Because I took such pains to learn the history behind these characters (sorry... history grad... hard to shake the habits), I was disturbed by Shakespeare's serious timeline issues. Everything moved at lightening speed. Some characters aged dramatically between the end of the Henry VI trilogy and the start of Richard III, while one lingering corpse had not yet been buried. Ew! And, come the end of the play, Richard's full-blown villainy is just too preposterous to be convincing. Lost is the sense of successful, genuine scheming that must have marked Richard's life to some extent, regardless of the historical basis for corruption and murder.

A brief note about the production: David Troughton, who played Richard in the second and third Henry VI plays, showed a remarkable amount of restraint during those previous incarnations - but screw it! This is the big show! His Richard is vile and icky throughout, with a demented sense of amusement with his own plots. Good stuff! But, apparently, the play's text remains a point of contention among scholars because my version, a complete collection of Shakespeare's plays from the mid-70s, revealed numerous textual differences from the audio dramatization (which used the Complete Pelican Shakespeare). The 30+ years of (mind-numbing) scholarship since the publication of my copy has produced 40+ revisions to the canonical text, which just goes to prove how lasting and popular this work is - whereas the lesser-known Henry plays differed by maybe four or five words each.

That said, the play is just fun... once you get past all of the tall stacks of historical stuff. With a vile, hated villain comes some pretty fierce fightin' words and entertaining, high-end soap opera-quality melodrama. Poor historical Richard will never recover from this, the most infamous blow against his reign and character. History just cannot compete with Shakespeare.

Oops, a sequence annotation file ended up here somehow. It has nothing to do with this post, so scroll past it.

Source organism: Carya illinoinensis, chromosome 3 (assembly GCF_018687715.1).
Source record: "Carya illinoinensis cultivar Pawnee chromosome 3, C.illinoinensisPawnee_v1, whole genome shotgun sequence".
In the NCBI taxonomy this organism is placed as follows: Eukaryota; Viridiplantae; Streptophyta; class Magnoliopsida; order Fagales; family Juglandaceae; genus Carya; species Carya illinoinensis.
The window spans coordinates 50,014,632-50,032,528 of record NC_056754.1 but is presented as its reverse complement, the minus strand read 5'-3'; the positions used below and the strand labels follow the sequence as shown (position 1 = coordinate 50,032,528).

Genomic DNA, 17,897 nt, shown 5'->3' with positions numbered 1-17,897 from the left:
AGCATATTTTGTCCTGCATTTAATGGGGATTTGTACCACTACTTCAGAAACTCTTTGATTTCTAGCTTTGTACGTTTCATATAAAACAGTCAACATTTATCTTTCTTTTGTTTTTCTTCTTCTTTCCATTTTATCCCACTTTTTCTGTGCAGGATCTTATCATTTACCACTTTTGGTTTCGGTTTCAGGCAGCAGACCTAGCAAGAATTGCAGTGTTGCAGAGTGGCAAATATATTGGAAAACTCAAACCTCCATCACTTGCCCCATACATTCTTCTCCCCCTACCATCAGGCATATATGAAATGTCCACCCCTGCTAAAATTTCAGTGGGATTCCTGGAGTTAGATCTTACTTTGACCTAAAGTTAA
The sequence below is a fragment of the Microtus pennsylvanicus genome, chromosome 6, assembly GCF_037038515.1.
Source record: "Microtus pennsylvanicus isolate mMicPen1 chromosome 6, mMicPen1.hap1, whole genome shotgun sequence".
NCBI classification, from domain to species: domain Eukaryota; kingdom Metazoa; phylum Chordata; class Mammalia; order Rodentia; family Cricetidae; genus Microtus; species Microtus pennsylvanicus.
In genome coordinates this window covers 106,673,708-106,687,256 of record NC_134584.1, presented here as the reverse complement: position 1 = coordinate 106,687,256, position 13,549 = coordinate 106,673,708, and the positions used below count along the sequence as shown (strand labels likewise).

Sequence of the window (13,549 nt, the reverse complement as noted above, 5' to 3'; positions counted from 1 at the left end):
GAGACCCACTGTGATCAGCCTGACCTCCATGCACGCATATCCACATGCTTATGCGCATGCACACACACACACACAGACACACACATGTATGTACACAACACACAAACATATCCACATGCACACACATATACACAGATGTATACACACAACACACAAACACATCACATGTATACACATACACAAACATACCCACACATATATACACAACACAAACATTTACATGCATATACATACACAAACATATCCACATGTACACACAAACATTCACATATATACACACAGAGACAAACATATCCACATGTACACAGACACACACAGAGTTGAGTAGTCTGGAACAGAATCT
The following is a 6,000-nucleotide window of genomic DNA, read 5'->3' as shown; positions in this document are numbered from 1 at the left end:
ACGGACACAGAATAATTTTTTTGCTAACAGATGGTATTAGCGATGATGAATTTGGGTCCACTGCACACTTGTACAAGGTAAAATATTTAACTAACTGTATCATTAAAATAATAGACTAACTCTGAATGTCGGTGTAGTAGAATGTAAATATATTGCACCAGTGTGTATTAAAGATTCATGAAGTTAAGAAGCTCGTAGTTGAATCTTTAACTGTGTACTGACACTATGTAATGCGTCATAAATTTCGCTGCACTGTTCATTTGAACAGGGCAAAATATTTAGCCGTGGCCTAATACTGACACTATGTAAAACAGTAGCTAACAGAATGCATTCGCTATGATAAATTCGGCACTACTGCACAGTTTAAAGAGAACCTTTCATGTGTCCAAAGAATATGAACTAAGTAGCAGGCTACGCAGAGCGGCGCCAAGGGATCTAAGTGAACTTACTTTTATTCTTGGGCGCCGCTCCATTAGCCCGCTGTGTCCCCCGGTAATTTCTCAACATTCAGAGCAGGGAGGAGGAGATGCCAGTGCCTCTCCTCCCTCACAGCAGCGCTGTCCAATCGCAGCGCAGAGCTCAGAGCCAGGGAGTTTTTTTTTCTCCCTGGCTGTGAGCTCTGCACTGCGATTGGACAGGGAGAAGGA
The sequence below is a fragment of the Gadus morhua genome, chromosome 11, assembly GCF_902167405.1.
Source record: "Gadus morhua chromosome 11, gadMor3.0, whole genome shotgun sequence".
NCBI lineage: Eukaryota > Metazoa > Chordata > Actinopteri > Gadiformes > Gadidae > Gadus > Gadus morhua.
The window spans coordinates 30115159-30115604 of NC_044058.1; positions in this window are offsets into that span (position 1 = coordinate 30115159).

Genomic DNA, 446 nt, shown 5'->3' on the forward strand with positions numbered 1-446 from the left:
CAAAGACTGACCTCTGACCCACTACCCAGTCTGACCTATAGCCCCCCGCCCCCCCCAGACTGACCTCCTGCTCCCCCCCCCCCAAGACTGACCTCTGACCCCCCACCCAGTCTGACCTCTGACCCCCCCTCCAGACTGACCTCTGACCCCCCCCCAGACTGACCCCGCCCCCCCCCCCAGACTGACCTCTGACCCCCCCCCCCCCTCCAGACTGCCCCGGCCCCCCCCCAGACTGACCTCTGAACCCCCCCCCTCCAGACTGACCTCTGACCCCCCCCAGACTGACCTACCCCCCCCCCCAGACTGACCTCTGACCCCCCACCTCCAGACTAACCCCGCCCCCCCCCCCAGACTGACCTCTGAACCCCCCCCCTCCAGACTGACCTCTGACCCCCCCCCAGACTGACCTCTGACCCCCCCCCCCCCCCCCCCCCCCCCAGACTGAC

Quotes

A citizen, about the impending doom of Richard's reign: "When clouds are seen, wise men put on their cloaks; / When great leaves fall, then winter is at hand; / When the sun sets, who doth not look for night? / Untimely storms make men expect a dearth. / All may be well; but, if God sort it so, / 'Tis more than we deserve or I expect."

Richard, to his nephew: "Sweet prince, the untainted virtue of your years / Hath not yet div'd into the world's deceit."

Lord Hastings: "To fly the boar before the boar pursues / Were to incense the boar to follow us, / And make pursuit where he did mean no chase."

Queen Elizabeth to the deposed Queen Margaret: "O thou well skill'd in curses, stay awhile, / And teach me how to curse mine enemies." Margaret's reply: "Forbear to sleep the night, and fast the day, / Compare dead happiness with living woe; / Think that thy babes were fairer than they were, / And he that slew them fouler than he is."

Henry Tudor: "True hope is swift, and flies with swallows' wings; / Kings it makes gods, and meaner creatures kings."

Richard: "Conscience is but a word that cowards use, / Devis'd at first to keep the strong in awe."

Vocab & References

halberd, falchion, moiety, denier (trifle), cog (deceit), Jacks (male ass), costard (head), cacodemon, dugs (boobies), consistory, opprobriously, attainder, parlous, hies, recure, cockatrice (excellent!), teen (grief - ironic!), caitiff, intestate, cozened, Lethe, runagate, beaver (armor), cock-shut, peise, caparison, welkin